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Illinois Appellate Court Examines Whether Arbitration Agreement Was Enforceable In Premises Liability Case

October 2018

A recent decision from the First District Appellate Court, Kero v. Palacios, et al., 2018 Ill. App. (1st) 172427, addressed the enforceability of an arbitration agreement in connection with a premises liability case.

In the complaint, plaintiff alleged that he was a patient at defendant, Symphony of Lincoln Park, LLC’s (“Symphony”) rehabilitation facility in July 2016. During his stay at Symphony, plaintiff further alleged that he fell out of his bed on July 19 and July 31, 2016, and sustained injuries. Plaintiff alleged negligence in his complaint against Symphony.

Thereafter, Symphony filed a motion to compel arbitration and to dismiss the negligence counts of plaintiff’s complaint pursuant to Section 2-619(a)(9) of Code of Civil Procedure. Symphony argued that a valid arbitration agreement existed between the parties, that the agreement mandated plaintiff to arbitrate any claims of negligence and that “using its then operative name ‘Imperial Grove Pavilion,’ ” Symphony was a party to the arbitration agreement that plaintiff had signed.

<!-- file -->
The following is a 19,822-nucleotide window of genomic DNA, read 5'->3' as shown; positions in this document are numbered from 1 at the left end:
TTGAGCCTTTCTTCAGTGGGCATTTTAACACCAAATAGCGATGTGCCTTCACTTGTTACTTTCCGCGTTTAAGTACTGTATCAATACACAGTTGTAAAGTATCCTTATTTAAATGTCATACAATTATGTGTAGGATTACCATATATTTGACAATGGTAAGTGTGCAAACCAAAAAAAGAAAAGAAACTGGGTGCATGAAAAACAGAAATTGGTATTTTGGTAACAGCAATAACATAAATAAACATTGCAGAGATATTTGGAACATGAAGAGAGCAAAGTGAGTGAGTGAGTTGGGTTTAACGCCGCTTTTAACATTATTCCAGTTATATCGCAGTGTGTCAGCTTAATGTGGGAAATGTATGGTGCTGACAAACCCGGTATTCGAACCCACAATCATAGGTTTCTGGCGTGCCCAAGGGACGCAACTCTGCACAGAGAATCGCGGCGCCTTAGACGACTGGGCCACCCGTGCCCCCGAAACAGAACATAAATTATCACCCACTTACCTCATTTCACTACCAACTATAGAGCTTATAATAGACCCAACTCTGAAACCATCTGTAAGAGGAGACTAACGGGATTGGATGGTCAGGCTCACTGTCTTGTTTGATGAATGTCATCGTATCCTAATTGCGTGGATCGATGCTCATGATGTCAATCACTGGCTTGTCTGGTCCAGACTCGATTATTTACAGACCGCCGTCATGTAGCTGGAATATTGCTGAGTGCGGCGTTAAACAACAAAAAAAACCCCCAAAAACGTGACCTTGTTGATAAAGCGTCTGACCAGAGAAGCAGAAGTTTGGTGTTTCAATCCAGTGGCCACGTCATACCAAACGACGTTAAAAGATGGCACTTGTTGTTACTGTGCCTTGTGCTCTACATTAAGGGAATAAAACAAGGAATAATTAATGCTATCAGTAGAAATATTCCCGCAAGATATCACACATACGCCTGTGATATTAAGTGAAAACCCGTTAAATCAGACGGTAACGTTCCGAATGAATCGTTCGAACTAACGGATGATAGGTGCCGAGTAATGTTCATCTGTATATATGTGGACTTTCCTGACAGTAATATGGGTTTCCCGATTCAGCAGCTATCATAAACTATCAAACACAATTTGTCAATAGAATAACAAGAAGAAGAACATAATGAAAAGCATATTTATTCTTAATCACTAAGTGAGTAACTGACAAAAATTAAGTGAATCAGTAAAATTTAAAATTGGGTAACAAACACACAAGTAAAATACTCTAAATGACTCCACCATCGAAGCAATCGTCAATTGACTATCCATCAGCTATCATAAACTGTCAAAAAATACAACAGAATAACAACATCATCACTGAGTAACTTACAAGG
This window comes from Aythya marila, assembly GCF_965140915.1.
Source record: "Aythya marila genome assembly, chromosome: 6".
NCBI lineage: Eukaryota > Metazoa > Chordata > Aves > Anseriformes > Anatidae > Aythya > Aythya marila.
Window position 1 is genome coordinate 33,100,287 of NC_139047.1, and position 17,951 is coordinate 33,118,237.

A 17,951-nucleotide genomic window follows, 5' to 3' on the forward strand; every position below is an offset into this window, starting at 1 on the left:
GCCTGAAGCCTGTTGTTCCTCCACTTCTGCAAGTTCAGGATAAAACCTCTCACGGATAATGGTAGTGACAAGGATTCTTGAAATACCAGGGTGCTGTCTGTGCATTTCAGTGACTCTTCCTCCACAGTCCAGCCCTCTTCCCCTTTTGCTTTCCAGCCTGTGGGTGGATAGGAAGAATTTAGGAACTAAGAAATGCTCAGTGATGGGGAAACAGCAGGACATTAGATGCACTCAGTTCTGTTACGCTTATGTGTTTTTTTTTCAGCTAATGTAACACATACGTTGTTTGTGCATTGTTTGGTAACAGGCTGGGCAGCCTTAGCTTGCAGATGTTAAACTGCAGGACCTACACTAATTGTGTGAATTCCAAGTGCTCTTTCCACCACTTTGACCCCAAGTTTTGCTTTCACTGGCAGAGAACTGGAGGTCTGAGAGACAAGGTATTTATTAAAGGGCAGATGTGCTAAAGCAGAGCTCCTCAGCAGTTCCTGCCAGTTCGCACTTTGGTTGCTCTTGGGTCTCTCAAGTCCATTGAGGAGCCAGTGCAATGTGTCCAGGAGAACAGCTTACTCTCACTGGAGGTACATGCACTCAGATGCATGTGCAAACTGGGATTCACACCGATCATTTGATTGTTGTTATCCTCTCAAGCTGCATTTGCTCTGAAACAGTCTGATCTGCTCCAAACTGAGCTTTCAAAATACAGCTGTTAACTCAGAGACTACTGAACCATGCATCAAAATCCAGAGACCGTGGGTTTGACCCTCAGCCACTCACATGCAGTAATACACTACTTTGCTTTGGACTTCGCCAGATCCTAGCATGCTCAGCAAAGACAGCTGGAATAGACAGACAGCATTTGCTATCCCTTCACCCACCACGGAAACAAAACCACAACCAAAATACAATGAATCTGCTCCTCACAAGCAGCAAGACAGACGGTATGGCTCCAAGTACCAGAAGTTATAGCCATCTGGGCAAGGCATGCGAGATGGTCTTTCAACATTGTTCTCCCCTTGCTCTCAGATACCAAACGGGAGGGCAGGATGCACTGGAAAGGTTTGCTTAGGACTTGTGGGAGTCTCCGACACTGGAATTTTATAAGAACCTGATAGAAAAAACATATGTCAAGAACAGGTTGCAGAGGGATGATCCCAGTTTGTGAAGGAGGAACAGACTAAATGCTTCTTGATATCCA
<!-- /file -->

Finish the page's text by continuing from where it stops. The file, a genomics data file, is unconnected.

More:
Symphony attached the admission contract and arbitration agreement to its motion to dismiss. The documents listed the Imperial Grove Pavilion as the “facility,” and it provided that:

“In the event of any claim arising out (1) any dispute between you and us, (2) any dispute relating to services rendered for any condition, (3) injuries alleged to have been received by patient, (4) services rendered for any condition and arising out of the diagnosis, treatment or care of patient, and (5) collection proceedings in excess of $50,000, the claim will be submitted to binding arbitration pursuant to the provisions of this healthcare arbitration agreement.”

“Resident certifies that Resident has read this agreement and has legal representation regarding thereto or has been given the right to have this agreement reviewed by the Resident’s legal representation. Resident has signed this agreement of Resident’s free will and not under duress of any nature and fully accepts the terms thereof.”

At the bottom of the contract, above plaintiff’s signature, the arbitration agreement noted that healthcare negligence claims would be arbitrated. There was also a notice to the resident indicating that by signing the agreement, his right to trial by jury or a judge in a court would be barred as to any dispute relating to injuries that might result from negligence during the resident’s treatment or care, and it would be replaced by arbitration.